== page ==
A recent opinion from the Seventh Circuit Court of Appeals that the Bank of New York Mellon Corp. should be treated as an unsecured creditor for a $312 million loan it made to bankrupt Sentinel Management Group serves as a cautionary tale to lenders to investigate red flags.
The case — In re Sentinel Management Group, Inc. — concerns cash management firm Sentinel, which invested money lent to it by its customers in liquid, low-risk securities. Sentinel also borrowed funds from Bank of New York and Bank of New York Mellon Corp. to trade on its own account. As collateral, Sentinel pledged the securities it had purchased for its customers. This violated federal law as well as Sentinel’s own customer agreements.
Sentinel filed Chapter 11 bankruptcy in 2007, and BNY Mellon asserted a secured claim for $312 million. When BNY Mellon notified the bankruptcy trustee that it planned to liquidate the collateral pledged for the loan, the trustee instituted an adversary proceeding alleging that the transfer of the customers’ securities as collateral for the loan was a fraudulent transfer intended to defraud current or future creditors. A district court found for Sentinel without additional findings of fact, ruling that the company did not intend to defraud its creditors.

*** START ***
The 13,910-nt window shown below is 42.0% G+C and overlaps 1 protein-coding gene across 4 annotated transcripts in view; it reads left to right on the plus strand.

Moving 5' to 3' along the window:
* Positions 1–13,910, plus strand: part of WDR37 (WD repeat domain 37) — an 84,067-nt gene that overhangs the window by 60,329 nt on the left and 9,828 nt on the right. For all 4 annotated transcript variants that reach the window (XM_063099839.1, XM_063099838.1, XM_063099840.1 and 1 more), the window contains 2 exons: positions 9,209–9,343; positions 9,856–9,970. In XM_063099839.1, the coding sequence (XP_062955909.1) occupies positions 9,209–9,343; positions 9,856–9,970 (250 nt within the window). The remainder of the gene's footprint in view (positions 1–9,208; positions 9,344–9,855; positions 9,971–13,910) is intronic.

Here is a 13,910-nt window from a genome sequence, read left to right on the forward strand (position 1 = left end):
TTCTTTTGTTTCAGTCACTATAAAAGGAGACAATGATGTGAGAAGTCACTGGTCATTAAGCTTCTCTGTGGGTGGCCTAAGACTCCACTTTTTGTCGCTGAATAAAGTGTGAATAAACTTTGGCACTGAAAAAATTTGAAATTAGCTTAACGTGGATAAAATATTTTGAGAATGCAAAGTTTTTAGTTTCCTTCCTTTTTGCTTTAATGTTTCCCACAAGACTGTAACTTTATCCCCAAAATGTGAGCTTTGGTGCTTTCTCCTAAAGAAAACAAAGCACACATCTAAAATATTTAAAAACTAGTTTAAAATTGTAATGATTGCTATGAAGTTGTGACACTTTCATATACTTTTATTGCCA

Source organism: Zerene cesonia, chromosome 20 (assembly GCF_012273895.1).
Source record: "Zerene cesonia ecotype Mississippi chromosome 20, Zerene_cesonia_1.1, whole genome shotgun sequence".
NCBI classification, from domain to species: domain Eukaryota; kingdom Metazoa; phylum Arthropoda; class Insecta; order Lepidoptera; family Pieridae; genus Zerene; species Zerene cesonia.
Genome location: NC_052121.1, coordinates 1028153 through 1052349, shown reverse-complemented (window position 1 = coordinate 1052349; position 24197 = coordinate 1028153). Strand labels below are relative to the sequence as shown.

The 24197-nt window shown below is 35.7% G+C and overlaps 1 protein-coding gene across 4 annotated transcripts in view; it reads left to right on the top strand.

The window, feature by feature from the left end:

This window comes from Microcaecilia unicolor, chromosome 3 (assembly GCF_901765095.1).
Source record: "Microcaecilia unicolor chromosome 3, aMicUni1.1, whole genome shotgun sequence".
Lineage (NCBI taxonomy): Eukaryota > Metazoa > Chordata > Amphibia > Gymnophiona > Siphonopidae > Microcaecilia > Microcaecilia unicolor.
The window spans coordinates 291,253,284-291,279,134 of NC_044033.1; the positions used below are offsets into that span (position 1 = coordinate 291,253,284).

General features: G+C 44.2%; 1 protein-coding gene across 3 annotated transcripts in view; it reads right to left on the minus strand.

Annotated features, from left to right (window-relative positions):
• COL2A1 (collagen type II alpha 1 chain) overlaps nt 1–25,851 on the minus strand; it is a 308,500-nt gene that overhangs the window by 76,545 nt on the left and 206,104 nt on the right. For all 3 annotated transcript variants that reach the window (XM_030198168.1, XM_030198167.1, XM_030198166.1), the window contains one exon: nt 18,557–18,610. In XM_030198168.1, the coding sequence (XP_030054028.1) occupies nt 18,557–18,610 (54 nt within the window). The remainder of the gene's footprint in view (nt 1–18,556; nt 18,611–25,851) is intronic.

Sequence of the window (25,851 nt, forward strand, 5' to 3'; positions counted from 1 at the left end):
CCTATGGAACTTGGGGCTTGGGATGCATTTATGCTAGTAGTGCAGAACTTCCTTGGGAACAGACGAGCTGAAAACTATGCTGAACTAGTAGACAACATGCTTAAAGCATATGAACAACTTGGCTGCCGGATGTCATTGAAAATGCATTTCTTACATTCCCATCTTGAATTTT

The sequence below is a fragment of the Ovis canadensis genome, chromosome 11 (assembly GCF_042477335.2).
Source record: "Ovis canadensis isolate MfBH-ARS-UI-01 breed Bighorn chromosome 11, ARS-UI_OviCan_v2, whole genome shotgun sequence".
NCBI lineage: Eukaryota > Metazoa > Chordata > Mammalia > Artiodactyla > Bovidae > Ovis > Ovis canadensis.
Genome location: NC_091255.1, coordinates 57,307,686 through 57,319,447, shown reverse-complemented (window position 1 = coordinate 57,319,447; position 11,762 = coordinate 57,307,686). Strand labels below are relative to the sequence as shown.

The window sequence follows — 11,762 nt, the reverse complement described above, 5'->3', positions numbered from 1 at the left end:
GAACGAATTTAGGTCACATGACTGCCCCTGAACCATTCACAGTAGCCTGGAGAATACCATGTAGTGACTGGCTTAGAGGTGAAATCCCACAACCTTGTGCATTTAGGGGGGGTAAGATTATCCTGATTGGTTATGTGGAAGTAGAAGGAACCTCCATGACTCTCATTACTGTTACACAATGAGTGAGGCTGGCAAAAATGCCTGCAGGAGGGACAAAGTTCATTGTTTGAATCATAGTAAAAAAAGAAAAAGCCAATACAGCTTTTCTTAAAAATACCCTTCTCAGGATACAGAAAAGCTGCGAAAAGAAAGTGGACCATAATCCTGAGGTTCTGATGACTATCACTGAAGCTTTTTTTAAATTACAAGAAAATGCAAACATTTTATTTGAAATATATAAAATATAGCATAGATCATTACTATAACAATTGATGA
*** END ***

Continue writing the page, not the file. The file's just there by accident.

On appeal, the Seventh Circuit partially reversed the district court ruling, saying that the lower court should have ascertained if the bank had knowledge that would lead a reasonable person “suspicious enough to conduct a diligent search for possible dirt.” In reviewing the record, the appeals court found evidence that the bank should have put Sentinel on inquiry notice. Nevertheless, the court affirmed the district court’s refusal to subordinate the bank’s unsecured claim because the bank’s “negligence” was not “an adequate basis for imposing equitable subordination.”
The case has been returned to the lower court for further proceedings.
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